Health checks: how to examine your guinea pig

In order to keep your guinea pig in the best possible condition, you will need to handle him daily, check him over for signs of illness and injuries. Because they are a prey species, guinea pigs are very good at hiding signs of pain and illness so it is important to know their usual routines and check them regularly.

Ensure you weigh your guinea pig on a weekly basis – any sudden unexplained loss of weight or constant loss of weight may be a sign of illness; some guinea pigs show no other signs of illness apart from this.

Get used to your pet’s character and personality! Many owners will describe their guinea pig as just not being themselves, so it’s important to get to know them as an individual so you can pick up signs of illness early.

General signs of pain and illness include:

  • teeth grinding
  • hunched appearance
  • squinting eyes
  • drooling
  • weight loss
  • fast breathing
  • reluctance to move
  • squeaking in pain

If you are unsure if your guinea pig needs to see a vet, it’s best to always call for advice.

The following conditions are to be considered extremely serious, and you should seek proper veterinary care immediately, even on an emergency basis if needed:

  • Not eating for more than 12 hours
  • Laboured breathing (which is sometimes noisy)
  • Bleeding from mouth, rectum or genital area
  • Inability to urinate
  • Inability or reluctance to move
  • Extreme lethargy
  • Diarrhoea that is watery and foul-smelling
  • Pregnancy complications: straining during giving birth, drooling, bleeding or lethargy
  • Severe fight wounds
  • Trauma from another pet or fox/wildlife
  • Lameness where they are unable to weight bare on the affected limb
  • Bloated tummy with reluctance to move and signs of pain
  • Seizures or convulsions
  • Eye injury
  • A non-retracting penis in the male, which may appear swollen or blue

If you notice any of the following, then you should take your guinea pig to see your vet within the next 24 hours:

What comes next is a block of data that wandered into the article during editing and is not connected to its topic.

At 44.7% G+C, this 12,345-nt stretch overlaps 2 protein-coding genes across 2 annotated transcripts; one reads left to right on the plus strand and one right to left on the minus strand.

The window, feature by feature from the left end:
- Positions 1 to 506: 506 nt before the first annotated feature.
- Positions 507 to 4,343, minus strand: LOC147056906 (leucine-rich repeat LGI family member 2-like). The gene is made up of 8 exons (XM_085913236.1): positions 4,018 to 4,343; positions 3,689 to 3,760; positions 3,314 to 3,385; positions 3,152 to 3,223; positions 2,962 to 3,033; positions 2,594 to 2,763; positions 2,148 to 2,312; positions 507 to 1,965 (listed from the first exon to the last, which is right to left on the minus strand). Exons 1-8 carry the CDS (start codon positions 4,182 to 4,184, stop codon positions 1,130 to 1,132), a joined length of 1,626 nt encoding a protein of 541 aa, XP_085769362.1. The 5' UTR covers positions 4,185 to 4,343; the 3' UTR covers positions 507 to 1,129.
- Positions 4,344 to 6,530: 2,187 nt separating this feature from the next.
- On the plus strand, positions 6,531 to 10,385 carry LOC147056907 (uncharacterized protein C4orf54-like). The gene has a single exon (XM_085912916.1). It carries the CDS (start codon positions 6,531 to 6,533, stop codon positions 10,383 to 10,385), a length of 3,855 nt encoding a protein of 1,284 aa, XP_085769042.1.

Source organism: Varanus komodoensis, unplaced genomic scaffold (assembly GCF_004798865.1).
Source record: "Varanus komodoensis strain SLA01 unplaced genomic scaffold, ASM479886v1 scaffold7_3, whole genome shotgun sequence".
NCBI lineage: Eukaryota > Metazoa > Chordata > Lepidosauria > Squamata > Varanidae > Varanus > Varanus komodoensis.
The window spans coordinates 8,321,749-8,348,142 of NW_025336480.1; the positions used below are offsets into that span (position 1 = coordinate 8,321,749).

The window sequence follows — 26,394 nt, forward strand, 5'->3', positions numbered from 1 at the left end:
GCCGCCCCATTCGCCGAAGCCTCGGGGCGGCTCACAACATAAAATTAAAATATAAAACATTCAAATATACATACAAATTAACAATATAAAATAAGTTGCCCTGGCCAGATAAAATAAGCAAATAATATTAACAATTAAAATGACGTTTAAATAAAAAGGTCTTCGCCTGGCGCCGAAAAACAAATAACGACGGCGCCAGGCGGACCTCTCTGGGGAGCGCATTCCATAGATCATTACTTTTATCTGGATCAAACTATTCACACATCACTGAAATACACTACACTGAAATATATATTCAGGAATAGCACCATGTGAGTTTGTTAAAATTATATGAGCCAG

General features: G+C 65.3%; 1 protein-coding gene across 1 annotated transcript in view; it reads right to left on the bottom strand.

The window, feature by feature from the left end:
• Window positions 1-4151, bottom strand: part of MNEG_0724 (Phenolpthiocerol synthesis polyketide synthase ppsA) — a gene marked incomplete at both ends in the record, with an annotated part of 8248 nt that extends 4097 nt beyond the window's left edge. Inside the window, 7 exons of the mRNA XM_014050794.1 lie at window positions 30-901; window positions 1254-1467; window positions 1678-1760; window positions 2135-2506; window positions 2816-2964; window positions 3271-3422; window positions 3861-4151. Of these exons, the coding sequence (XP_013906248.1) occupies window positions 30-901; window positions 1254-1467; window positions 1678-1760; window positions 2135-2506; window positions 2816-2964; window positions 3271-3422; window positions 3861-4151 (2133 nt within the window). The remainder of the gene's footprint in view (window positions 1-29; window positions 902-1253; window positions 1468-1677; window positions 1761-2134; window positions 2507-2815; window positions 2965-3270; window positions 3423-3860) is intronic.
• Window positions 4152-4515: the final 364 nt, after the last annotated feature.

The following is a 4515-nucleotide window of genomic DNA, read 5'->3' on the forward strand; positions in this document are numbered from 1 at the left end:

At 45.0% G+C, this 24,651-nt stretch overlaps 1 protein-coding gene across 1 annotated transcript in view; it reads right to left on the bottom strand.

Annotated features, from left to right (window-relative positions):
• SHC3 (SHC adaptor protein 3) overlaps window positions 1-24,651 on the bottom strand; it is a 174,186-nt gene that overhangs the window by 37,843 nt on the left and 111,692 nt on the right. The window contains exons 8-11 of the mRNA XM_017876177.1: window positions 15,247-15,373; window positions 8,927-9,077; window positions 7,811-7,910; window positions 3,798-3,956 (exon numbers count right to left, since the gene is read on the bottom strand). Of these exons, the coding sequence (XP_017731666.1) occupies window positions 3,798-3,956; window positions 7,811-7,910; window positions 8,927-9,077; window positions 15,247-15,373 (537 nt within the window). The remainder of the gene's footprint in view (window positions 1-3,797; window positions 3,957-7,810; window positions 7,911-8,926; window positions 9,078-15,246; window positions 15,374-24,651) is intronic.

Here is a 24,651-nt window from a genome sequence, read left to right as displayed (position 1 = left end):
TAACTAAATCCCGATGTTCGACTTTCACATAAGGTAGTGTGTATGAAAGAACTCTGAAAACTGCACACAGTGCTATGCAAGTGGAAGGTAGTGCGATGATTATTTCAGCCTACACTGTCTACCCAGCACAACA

• Reduced activity
  • Sniffles, runny nose or eyes
  • Persistent scratching, to the point it draws blood
  • Crying out when urinating, or blood in urine
  • Reduced ability to eat food, especially if accompanied by excess water intake or drooling
  • Soft droppings that are not formed
  • Minor wounds which are not actively bleeding
  • Lameness which is not improving with rest

For the following, you should take your guinea pig to see a vet soon or at least call a vet for advice:

  • Hair loss or excessive itching
  • Sneezing often
  • Change in appetite
  • Change in water intake (drinking more or less)
  • Weight loss
  • A lump which has appeared
  • Redness of the pad of the feet (can be severe and called Bumble foot)

A healthy guinea pig has bright, alert eyes with no signs of cloudiness or redness, and they should have clean noses and ears.

Coats vary in length and type, but should be shiny and there should be no bald areas apart from the inside of the front feet and behind the ears.

Droppings should be small and well formed in a tear drop shape and they vary from light yellow brown through to very dark brown depending on their diet. They should NOT be soft or stuck together

Urine varies depending on the amount of calcium they have eaten as this is excreted in the urine. The colour can vary from pale straw coloured, to white and also reddish-brown depending on diet

Guinea pigs are social and love food; they should be interactive, especially at dinner times, with their owners once they have settled into their home. They should be seen to be eating much of the day, and they can drink up to 100 ml per kg of bodyweight, especially in warm weather.